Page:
The highlights of Brogo Dam include incredible wildlife, striking geology, excellent fishing and the stunning backdrop of Wadbilliga National Park. It is also a rare opportunity to paddle on flat fresh water in the South Coast region of NSW. This is definitely not one to be missed.
|REGION||South Coast, NSW|
|DISTANCE||Up to 17 kilometres|
|TIME||Up to 4 hours|
|START||Boat ramp, Brogo Dam Road, Brogo|
|GPS||DMS: 36° 29′ 31.9″ S, 149° 44′ 28.0″ E
DD: -36.492189, 149.741104
|FINISH||Return to start|
|PARKING||Small parking area|
|TOILET||Entrance to Brogo Dam Road (400 metres from ramp)|
|CONDITIONS||Open areas, reservoir, light traffic|
|FISHING||Bass, estuary perch|
Brogo Dam was constructed between 1964 and 1976 with the intention of creating a water supply for the people, crops, and livestock of the region, and it is now also used to generate hydro-electricity. The surface area of the lake is roughly the size of 100 international size rugby fields which means that you get to spend several hours exploring this gorgeous place.
Brogo Dam is full most of the time. However, if you are in any doubt, you can check the current state of play on the Daily river reports: Sydney Metro and South Coast page of the waterinfo.nsw.gov.au website.
The easiest place to launch is the boat ramp near the dam wall. To get there, turn onto Warrigal Range Road from the Princes Highway, follow that for approximately 12 kilometres and then turn left onto Brogo Dam Road.
You will see a toilet block on the way in. This is a fair way from the ramp so a pit stop here could be something you thank yourself for later. The main car park and a picnic area are a little further on. If the ramp is busy, this may be where you have to unload your gear and a set of wheels (trolley or cart) will prove to be very handy.
The trip described here is a clockwise lap of the lake. However, there is no reason why you can’t go anti-clockwise if you prefer.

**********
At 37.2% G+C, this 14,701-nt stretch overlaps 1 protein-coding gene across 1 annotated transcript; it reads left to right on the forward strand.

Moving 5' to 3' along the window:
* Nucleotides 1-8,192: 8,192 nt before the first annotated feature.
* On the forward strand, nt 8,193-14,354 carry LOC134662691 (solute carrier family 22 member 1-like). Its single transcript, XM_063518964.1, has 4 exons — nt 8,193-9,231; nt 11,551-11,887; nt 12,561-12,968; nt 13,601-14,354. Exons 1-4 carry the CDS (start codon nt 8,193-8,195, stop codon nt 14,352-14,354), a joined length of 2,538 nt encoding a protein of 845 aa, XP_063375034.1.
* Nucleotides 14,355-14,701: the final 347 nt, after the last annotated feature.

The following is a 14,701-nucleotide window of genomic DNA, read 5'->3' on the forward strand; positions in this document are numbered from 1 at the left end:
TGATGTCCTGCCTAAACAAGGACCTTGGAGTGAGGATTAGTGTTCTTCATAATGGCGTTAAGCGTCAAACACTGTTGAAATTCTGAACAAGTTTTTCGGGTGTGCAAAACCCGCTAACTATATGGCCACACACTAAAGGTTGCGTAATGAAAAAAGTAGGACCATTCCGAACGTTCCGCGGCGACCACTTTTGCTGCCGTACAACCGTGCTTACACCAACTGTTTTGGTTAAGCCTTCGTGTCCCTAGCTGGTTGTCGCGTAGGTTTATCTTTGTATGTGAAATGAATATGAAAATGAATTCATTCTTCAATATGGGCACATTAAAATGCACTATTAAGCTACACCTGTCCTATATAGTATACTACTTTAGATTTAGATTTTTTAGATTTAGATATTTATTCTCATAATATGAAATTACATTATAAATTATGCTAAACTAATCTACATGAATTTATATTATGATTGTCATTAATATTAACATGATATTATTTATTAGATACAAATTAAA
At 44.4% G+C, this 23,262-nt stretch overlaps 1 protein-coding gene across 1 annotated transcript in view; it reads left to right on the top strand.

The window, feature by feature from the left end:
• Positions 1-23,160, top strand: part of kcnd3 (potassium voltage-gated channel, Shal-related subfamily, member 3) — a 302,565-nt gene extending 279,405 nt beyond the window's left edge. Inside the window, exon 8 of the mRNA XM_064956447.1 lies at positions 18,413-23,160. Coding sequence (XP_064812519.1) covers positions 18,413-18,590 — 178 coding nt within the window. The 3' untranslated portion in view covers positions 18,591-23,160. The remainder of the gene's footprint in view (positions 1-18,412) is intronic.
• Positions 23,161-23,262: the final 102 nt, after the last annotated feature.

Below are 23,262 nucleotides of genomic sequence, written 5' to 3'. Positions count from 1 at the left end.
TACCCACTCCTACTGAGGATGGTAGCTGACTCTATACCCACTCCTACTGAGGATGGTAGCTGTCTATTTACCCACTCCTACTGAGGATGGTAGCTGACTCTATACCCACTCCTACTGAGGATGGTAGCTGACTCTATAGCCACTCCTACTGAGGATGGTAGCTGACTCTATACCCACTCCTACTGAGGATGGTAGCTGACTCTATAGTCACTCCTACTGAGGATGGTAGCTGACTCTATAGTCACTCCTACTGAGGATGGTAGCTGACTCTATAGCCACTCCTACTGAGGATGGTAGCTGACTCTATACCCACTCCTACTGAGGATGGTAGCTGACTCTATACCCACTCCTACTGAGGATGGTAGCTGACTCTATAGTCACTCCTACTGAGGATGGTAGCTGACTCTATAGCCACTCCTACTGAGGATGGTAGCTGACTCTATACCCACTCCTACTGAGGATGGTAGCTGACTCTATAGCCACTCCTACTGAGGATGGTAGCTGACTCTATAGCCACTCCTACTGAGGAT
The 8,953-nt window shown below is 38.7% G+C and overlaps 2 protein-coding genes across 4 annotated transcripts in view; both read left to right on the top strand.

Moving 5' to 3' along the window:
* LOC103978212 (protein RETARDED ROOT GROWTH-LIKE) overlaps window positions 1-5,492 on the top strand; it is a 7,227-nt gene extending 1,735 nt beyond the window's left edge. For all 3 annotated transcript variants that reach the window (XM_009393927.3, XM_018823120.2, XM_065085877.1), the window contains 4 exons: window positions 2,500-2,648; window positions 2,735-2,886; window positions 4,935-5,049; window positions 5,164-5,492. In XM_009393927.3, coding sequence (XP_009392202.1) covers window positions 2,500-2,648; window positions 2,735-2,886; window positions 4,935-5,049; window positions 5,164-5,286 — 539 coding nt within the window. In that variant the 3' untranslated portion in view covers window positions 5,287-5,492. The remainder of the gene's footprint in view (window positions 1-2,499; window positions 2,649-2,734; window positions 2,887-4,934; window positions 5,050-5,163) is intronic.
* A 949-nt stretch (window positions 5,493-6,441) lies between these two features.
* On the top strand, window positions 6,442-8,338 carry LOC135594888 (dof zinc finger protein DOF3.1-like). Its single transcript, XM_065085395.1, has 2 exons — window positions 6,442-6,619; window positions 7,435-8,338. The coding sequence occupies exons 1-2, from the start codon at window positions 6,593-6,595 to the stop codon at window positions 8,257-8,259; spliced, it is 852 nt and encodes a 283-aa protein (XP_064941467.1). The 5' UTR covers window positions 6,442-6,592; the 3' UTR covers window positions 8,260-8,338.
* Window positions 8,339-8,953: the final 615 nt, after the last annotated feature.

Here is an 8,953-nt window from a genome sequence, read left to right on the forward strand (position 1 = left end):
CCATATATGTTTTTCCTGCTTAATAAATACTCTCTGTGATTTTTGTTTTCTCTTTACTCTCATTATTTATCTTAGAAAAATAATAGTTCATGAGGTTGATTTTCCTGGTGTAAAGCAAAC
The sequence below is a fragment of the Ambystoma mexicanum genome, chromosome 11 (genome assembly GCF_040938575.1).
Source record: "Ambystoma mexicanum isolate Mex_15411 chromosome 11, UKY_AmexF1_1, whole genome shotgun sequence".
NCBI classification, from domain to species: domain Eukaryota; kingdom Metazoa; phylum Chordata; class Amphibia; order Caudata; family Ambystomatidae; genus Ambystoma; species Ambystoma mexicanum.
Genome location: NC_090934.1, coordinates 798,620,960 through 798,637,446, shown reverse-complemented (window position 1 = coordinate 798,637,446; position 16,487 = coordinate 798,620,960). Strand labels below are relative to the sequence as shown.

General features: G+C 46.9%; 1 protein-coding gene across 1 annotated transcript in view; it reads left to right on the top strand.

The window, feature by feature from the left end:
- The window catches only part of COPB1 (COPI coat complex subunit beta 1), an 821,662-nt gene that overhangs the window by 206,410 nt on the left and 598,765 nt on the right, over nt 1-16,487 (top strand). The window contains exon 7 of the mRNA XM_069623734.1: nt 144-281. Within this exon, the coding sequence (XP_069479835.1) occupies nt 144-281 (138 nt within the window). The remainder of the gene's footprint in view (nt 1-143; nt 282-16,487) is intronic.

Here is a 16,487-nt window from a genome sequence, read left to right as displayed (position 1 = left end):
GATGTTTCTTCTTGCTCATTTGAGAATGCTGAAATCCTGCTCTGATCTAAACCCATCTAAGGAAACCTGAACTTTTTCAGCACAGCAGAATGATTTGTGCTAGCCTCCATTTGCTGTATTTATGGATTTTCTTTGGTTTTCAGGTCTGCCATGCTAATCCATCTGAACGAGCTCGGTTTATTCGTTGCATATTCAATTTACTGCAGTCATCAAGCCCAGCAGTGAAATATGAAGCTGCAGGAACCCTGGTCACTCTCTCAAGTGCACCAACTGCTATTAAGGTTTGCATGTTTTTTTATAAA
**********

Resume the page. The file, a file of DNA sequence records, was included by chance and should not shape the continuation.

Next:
Huge white-bellied sea-eagles circle overhead, tiny azure kingfishers dart along the shorelines, and white-faced herons prowl through the reeds that decorate the edges of the lake. They’re usually too busy searching for their next meal to pay attention to you, but if you feel like you are being watched, you are probably right. Don’t worry. You probably won’t hear any duelling banjos. It’s more likely to be a Gippsland water dragon or a great cormorant assessing your progress from a leafy vantage point overhanging the water.
Most of the land on your left as you head away from the dam wall is contained within Wadbilliga National Park. It is home to a huge variety of uniquely Australian animals such as kangaroos, wombats, possums, quolls, echidnas, and platypus.
From a fishing perspective, Brogo Dam is all about the bass. The Far South Coast Bass Stocking Association and Fisheries NSW stock the waterway with more than 10,000 Australian bass fingerlings every year. The program has been such a success that similar numbers of estuary perch were added to the stocking regime in 2017. Hopefully, they will do just as well.
Nelson Creek (see map) is an unquestionable highlight of this trip. Wallabies dance through native orchids clinging to sheer cliff faces that soar up from the water’s edge. Local hire operator Brogo Wilderness Canoes says that the cliffs are up to 180 feet high in some places.
The exposed riverbed at the navigable limit of the Brogo River is a great place for a mid-paddle break before making the return journey. On the way back, a detour into Jessops Creek is recommended and you might also like to land and see if you can find the eerie remains of the old riverside home site. This is in the clearing at the point where the river enters the main body of the lake. Both of these places are marked on the map.
“It’s all about finding the calm in the chaos.” Donna Karan
|EAT||Issi & Co, Sapphire Market, 106 Auckland St, Bega, (02) 6492 0044|
|DRINK||Commercial Hotel, 147 Carp Street, Bega, (02) 6492 1011|
|SLEEP||Bega Caravan Park, 256 Newtown Road, Bega, (02) 6492 2303|